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This article is part of the supplement: Nineteenth Annual Computational Neuroscience Meeting: CNS*2010

Open Access Poster Presentation

The generation of disinhibition bursts of dopaminergic neurons in the basal ganglia

Collin J Lobb*, Carlos A Paladini, Charles J Wilson and Todd W Troyer

Author Affiliations

Neurosciences Institute, University of Texas at San Antonio, San Antonio, TX 78249, USA

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BMC Neuroscience 2010, 11(Suppl 1):P112  doi:10.1186/1471-2202-11-S1-P112

The electronic version of this article is the complete one and can be found online at:

Published:20 July 2010

© 2010 Lobb et al; licensee BioMed Central Ltd.

Poster Presentation

The majority of the synapses onto dopaminergic neurons in the substantia nigra pars compacta (SNpc) are GABAergic and originate from spontaneously active neurons in the substantia nigra pars reticulata (SNpr) and globus pallidus (GP) [1]. This tonic GABAA–mediated inhibition [2] is opposed by tonic NMDA-mediated excitation from the subthalamic nucleus (STN) [3], suggesting that dopaminergic neurons may be in a high conductance state [4]. Thus, in vivo we expect SNpc activity to depend on the neuron’s intrinsic pacemaking currents acting in tandem with tonic NMDA and GABAA-mediated synaptic currents.

We first investigated the high conductance state in a coupled-oscillator model of the SNpc dopaminergic neuron [5]. This neuron model is capable of producing bursts through phasic activation of NMDA receptors, but strong excitation can prevent firing due to inactivation block. However, by adding GABAA receptors (EGABA = -60 mV), we found that in the high conductance state the model is capable of firing single spikes. This was parametrically explored using a range of constant NMDA and GABAA conductances.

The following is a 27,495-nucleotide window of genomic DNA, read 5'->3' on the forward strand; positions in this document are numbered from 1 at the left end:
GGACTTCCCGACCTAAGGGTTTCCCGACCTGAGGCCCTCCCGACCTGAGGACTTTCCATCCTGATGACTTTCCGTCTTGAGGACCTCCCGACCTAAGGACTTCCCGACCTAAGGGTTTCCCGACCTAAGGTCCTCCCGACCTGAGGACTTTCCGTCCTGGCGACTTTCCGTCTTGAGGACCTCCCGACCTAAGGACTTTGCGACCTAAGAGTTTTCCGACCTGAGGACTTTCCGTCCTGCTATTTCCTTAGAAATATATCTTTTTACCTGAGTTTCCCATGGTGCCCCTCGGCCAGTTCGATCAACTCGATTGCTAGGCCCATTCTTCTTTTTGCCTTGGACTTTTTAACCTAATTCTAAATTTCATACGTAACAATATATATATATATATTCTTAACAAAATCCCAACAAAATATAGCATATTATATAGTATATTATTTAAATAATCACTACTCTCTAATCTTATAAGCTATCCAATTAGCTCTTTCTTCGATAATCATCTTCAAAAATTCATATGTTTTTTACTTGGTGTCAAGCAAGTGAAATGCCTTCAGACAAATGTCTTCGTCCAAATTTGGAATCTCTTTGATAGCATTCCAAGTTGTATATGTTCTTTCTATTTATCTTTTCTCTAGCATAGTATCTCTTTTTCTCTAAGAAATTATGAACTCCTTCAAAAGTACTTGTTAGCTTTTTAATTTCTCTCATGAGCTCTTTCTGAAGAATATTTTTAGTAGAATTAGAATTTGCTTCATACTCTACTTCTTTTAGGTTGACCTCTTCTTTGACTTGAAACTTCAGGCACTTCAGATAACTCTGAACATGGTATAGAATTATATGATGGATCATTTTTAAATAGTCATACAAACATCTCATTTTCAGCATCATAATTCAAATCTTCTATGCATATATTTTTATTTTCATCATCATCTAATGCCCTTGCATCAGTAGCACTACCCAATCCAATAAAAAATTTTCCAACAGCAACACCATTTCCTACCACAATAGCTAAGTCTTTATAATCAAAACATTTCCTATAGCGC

The likelihood of strong GABAergic tone in vivo raises the possibility that phasic disinhibition may be an alternative mechanism to phasic excitation for triggering reward-related bursts of action potentials [6]. To investigate the possible dynamics of disinhibition and how it may cause bursting, we used a modified version of an integrate-and-fire based model of the basal ganglia [7]. A SNpc nucleus receiving afferent inputs from the striatum, GP, STN, and SNpr were added to the network model. We captured the spike input to a random SNpc dopaminergic neuron in the network model and used these spike trains to generate synaptic input to the conductance-based coupled oscillator model of the dopaminergic neuron. Phasic activation of the D1-expressing medium spiny neurons in the striatum (D1STR) produced disinhibition bursts in dopaminergic neurons through the direct pathway (D1STR to SNpr to SNpc).

It has previously been shown that direct pathway medium spiny neurons have collaterals that terminate in the GP [8]. This connection was added to the network model (D1STR to GP). We found that striatal activation of the indirect pathway (D1STR-GP-STN-SNpr) through this connection increased the disinhibition burst frequency.

These studies suggest that striatal activation is a robust means by which disinhibition bursts can be generated by SNpc dopaminergic neurons, and that the indirect pathway may enhance disinhibition bursting.


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